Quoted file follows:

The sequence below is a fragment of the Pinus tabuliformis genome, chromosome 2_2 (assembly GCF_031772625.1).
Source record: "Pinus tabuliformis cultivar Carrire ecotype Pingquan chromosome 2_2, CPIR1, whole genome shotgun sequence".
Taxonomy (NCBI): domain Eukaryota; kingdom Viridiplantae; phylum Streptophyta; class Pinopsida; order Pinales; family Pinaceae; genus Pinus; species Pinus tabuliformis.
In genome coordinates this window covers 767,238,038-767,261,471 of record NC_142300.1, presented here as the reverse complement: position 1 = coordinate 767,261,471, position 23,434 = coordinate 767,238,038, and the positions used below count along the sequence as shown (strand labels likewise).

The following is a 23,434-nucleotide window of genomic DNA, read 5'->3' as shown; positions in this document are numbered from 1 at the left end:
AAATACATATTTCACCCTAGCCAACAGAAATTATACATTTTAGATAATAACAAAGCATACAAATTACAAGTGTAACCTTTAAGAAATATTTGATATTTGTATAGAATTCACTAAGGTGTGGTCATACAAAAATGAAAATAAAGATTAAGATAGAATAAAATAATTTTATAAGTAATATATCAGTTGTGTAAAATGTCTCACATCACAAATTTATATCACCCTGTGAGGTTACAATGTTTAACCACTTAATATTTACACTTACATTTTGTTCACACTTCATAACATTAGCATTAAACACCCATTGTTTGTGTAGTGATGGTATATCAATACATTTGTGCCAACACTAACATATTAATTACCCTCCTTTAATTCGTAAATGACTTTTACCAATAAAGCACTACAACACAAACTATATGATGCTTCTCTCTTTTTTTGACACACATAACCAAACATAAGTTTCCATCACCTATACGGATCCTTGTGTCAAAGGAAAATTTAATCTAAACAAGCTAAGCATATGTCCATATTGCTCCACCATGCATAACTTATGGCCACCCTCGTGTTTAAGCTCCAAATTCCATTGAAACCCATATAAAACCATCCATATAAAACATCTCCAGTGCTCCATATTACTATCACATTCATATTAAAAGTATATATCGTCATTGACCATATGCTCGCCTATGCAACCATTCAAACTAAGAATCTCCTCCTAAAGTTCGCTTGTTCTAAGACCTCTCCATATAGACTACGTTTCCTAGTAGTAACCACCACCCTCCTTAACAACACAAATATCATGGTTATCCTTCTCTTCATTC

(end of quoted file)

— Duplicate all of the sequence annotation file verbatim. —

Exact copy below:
The sequence below is a fragment of the Pinus tabuliformis genome, chromosome 2_2 (assembly GCF_031772625.1).
Source record: "Pinus tabuliformis cultivar Carrire ecotype Pingquan chromosome 2_2, CPIR1, whole genome shotgun sequence".
Taxonomy (NCBI): domain Eukaryota; kingdom Viridiplantae; phylum Streptophyta; class Pinopsida; order Pinales; family Pinaceae; genus Pinus; species Pinus tabuliformis.
In genome coordinates this window covers 767,238,038-767,261,471 of record NC_142300.1, presented here as the reverse complement: position 1 = coordinate 767,261,471, position 23,434 = coordinate 767,238,038, and the positions used below count along the sequence as shown (strand labels likewise).

The following is a 23,434-nucleotide window of genomic DNA, read 5'->3' as shown; positions in this document are numbered from 1 at the left end:
AAATACATATTTCACCCTAGCCAACAGAAATTATACATTTTAGATAATAACAAAGCATACAAATTACAAGTGTAACCTTTAAGAAATATTTGATATTTGTATAGAATTCACTAAGGTGTGGTCATACAAAAATGAAAATAAAGATTAAGATAGAATAAAATAATTTTATAAGTAATATATCAGTTGTGTAAAATGTCTCACATCACAAATTTATATCACCCTGTGAGGTTACAATGTTTAACCACTTAATATTTACACTTACATTTTGTTCACACTTCATAACATTAGCATTAAACACCCATTGTTTGTGTAGTGATGGTATATCAATACATTTGTGCCAACACTAACATATTAATTACCCTCCTTTAATTCGTAAATGACTTTTACCAATAAAGCACTACAACACAAACTATATGATGCTTCTCTCTTTTTTTGACACACATAACCAAACATAAGTTTCCATCACCTATACGGATCCTTGTGTCAAAGGAAAATTTAATCTAAACAAGCTAAGCATATGTCCATATTGCTCCACCATGCATAACTTATGGCCACCCTCGTGTTTAAGCTCCAAATTCCATTGAAACCCATATAAAACCATCCATATAAAACATCTCCAGTGCTCCATATTACTATCACATTCATATTAAAAGTATATATCGTCATTGACCATATGCTCGCCTATGCAACCATTCAAACTAAGAATCTCCTCCTAAAGTTCGCTTGTTCTAAGACCTCTCCATATAGACTACGTTTCCTAGTAGTAACCACCACCCTCCTTAACAACACAAATATCATGGTTATCCTTCTCTTCATTC